Today’s dish, Tomato Begun, is the Bangladeshi version of a “just home from work, nothing cooked, feeling hungry, and the eggplant needs to be dealt with now” dinner. It’s easy, healthy, clean, fast and tasty. In short, the perfect meal for Friday night.
Looking at the necessary spices, a few stood out from the ordinary. Fennel, for one. I use whole fennel seeds to make my own breakfast sausage (have you ever done that? You should. It’s too easy to justify buying it already made), but I never thought it was a flavor that complemented the traditional southeast Asian spices. I was wrong.
The second oddity in this dish were the aforementioned nigella seeds. Otherwise known as black cumin, that name is a misnomer since it is not at all related to cumin and very much sings its own song. Native to southeast Asia, is one of the five key spices in the palate of flavors in the Bengal region of India (explaining its popularity in neighboring Bangladesh).
Nigella seeds (L) and regular cumin (R)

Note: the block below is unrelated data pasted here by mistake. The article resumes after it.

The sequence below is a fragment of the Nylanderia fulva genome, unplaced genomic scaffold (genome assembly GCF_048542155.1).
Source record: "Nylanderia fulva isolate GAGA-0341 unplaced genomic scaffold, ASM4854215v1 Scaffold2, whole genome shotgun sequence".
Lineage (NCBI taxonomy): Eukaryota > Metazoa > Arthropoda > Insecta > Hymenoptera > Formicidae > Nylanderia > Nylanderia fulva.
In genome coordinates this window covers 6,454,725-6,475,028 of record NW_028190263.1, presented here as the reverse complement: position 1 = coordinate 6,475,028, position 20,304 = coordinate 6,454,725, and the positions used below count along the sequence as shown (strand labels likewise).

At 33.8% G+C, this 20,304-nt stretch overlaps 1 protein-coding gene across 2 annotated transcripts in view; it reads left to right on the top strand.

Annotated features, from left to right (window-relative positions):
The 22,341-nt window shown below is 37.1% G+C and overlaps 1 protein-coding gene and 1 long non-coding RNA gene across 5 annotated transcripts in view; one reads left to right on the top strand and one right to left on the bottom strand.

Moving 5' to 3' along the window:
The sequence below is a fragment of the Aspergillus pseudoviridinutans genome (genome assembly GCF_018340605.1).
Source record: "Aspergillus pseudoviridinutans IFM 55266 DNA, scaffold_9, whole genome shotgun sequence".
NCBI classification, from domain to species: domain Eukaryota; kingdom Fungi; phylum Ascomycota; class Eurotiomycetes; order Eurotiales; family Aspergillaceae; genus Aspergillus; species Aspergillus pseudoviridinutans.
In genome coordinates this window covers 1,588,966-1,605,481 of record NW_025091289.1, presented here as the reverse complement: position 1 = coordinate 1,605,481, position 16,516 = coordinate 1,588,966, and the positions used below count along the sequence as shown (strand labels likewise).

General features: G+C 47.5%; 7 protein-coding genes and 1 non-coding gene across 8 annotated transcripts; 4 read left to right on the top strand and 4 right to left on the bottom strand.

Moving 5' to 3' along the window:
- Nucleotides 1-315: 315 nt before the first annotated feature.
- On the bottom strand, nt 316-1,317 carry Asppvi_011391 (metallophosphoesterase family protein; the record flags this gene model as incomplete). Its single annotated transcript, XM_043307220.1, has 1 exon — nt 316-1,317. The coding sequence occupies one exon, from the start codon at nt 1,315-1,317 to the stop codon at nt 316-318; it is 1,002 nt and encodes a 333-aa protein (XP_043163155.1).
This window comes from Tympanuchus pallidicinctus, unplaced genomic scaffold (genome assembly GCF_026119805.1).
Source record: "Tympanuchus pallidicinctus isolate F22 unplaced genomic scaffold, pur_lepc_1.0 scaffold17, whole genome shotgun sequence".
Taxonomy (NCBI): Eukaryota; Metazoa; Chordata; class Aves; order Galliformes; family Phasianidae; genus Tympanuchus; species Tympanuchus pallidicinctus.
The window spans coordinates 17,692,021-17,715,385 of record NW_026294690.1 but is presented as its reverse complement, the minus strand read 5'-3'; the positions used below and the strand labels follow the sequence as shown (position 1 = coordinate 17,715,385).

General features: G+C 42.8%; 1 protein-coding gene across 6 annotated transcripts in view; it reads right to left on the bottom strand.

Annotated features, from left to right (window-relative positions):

Odd flavors aside, when brought together, they make up a bouquet of awesomeness. I made a few tweaks to brighten the flavors.
Here’s the drill:
Adapted from Virtual Bangladesh
Serves 2-3? Hard to say…
1 medium eggplant, cut into 1/2” cubes
2 large tomatoes, diced
½ red onion, diced
2 TB coconut oil
½ tsp whole fennel seeds
½ tsp nigella seeds
1 tsp cumin seeds
2-3 cloves garlic, minced
1 tsp cumin
1 tsp chili powder
1/3 cup stock, your choice
Cilantro to garnish
1 lime, juiced
Salt and pepper to taste
1. Heat the oil in a pan over medium to high heat in a large sauté pan.
2. Add in the cumin, nigella and fennel seeds, stir fry until the seeds starts to splutter.
3. Add in the onion, eggplant, garlic and tomato and stir fry 8-10 minutes until the eggplant starts to soften. Add a bit of salt to help this along.
4. Add in the rest of spices and stiry fry an additional 3 minutes. Add the stock and let simmer until most of the liquid has evaporated and the eggplant is soft and cooked.
5. Mix in the cilantro just before serving. Serve atop rice, per usual.